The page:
Rating for Style: C+
Rating for Substance: B


Image Transfer

Aspect Ratio1.85:1 - Widescreen
Original Aspect Rationo

Image Transfer Review: HBO presents The Tuskegee Airmen in a 16:9 widescreen aspect ratio, with a very solid anamorphic transfer. Unfortunately, it appears that the 1.78:1 image presented here was cropped down from a 1.33:1 full-frame original—there are several shots where heads are cut off or composition is otherwise made awkward by the matting. While the DVD image is otherwise very nice, with solid shadow detail, naturalistic color, and few digital artifacts, a hint of edge enhancement, some source print flecking and the ill-considered cropping of the made-for-cable production lower this grade significantly.

Image Transfer Grade: D+


Audio Transfer

 LanguageRemote Access
DS 2.0English, Frenchyes

Audio Transfer Review: The Tuskegee Airmen DVD features an English Dolby 2.0 Surround soundtrack, a French 2.0 Stereo track, and a Spanish 1.0 monophonic track. The cable-movie production was originally mastered in Dolby Digital Stereo Surround, and the DVD transfer sounds very clean with some nice surround usage and a bit of low-end activity. The French track retains the surround sound effects of the English track, though music is mixed for the front soundstage only without the subtle ambience of the 2.0 Surround track. The Spanish mono track sounds significantly flatter for obvious reasons, though the dialogue is more lip-accurate and evocative of the original performances than the French dub. Since subtitles are available in all three languages, the most attractive solution seems to be the English soundtrack with your choice of subtitles. Frequency and dynamic range are a bit limited, but dialogue is clear, Lee Holdridge's heroic score sounds just fine and the vintage aircraft roar the way they ought to.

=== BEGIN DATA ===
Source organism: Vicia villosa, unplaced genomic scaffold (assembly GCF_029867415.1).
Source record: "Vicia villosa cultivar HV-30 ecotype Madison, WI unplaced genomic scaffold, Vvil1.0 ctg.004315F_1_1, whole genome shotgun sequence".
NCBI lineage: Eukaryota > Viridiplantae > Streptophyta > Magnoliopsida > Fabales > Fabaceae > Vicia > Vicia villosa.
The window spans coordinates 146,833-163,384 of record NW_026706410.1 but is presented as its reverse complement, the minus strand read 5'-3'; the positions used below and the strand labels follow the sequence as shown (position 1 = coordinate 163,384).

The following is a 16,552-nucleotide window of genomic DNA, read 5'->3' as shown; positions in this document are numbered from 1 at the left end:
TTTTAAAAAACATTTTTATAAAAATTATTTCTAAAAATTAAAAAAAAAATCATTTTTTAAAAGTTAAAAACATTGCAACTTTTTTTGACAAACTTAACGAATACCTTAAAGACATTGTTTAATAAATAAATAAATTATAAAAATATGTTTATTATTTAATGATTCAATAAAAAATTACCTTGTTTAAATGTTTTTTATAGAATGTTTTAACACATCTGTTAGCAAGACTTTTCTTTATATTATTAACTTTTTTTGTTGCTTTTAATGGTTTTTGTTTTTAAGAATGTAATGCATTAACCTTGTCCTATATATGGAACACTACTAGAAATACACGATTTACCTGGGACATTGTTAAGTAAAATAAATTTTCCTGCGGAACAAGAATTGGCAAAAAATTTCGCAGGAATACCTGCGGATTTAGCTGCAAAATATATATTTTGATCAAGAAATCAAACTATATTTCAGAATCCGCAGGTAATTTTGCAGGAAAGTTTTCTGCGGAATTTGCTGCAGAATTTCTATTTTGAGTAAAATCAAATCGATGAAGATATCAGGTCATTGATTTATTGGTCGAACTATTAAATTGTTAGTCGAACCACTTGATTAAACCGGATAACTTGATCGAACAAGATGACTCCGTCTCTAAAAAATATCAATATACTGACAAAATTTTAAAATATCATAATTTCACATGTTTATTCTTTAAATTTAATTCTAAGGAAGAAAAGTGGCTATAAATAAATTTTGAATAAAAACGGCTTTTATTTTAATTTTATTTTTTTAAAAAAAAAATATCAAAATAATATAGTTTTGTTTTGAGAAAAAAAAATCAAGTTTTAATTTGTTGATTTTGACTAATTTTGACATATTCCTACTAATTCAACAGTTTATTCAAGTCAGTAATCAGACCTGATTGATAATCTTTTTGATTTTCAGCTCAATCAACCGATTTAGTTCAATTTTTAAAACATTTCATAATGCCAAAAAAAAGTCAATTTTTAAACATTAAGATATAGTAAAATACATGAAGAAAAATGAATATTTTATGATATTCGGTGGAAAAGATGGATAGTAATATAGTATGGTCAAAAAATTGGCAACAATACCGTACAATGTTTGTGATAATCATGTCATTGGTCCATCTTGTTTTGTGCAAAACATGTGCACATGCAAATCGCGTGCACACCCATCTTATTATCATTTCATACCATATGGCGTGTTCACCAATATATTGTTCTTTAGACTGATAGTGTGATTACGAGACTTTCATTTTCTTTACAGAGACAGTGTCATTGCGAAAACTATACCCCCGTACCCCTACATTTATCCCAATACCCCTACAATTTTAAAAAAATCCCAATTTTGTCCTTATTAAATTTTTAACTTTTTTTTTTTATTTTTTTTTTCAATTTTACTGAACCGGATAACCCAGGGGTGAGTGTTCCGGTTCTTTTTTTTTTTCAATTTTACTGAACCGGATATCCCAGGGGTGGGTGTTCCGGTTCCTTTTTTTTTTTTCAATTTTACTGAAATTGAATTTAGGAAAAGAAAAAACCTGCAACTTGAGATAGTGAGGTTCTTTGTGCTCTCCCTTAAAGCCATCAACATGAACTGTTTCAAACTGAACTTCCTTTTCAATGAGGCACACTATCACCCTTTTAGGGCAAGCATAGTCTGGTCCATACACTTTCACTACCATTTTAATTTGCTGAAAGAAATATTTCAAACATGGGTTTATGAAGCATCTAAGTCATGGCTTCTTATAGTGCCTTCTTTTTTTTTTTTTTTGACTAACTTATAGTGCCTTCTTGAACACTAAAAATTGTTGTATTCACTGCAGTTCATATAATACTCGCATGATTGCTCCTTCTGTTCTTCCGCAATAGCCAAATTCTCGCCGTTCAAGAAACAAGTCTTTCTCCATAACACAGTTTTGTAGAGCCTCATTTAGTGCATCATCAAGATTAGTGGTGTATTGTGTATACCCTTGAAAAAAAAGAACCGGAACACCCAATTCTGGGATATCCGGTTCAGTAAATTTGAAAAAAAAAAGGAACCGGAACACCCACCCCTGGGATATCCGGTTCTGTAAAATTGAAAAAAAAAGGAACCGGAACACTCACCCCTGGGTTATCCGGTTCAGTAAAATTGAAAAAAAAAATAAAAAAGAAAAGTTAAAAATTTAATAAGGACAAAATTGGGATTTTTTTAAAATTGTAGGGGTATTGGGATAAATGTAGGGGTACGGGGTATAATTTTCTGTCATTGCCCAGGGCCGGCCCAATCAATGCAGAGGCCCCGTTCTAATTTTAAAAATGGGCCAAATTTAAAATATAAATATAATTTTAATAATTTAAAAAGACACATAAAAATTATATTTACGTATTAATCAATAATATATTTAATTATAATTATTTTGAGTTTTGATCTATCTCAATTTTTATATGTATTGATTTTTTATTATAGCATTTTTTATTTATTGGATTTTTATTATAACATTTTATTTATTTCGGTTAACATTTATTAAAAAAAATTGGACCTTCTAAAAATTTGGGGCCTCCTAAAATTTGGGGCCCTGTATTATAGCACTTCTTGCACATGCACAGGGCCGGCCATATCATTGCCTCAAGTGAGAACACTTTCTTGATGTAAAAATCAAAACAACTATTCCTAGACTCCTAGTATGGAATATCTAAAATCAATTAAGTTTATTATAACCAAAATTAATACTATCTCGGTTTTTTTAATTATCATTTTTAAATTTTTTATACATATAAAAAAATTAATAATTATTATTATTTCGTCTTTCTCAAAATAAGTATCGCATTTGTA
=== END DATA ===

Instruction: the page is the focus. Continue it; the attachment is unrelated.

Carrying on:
Audio Transfer Grade: B+


Disc Extras

Static menu
Scene Access with 15 cues and remote access
Subtitles/Captions in English, French, Spanish with remote access
Cast and Crew Biographies
Cast and Crew Filmographies
Packaging: Snapper
Picture Disc
1 Disc
1-Sided disc(s)
Layers: single

Extras Review: The Tuskegee Airmen on DVD features few extras, just 15 picture-menu chapter stops, biographies and "highlight" filmographies for 8 cast members and the director, and subtitles in three languages. It's a shame some historical background on the real Tuskegee Airmen was not included here; given the occasional bit of dramatic license taken by the filmmakers, a documentary counterpart to the main attraction is conspicuous by its absence. Unfortunately, an opportunity was missed to flesh out the portrait of these pioneering pilots.

Extras Grade: D


Final Comments

The Tuskegee Airmen tells the story of our country's first African-American pilots during World War II, aided by a strong, committed cast. HBO's DVD features a decent but cropped widescreen transfer, and supplements are scarce; probably not a buyer, but definitely worth a rental.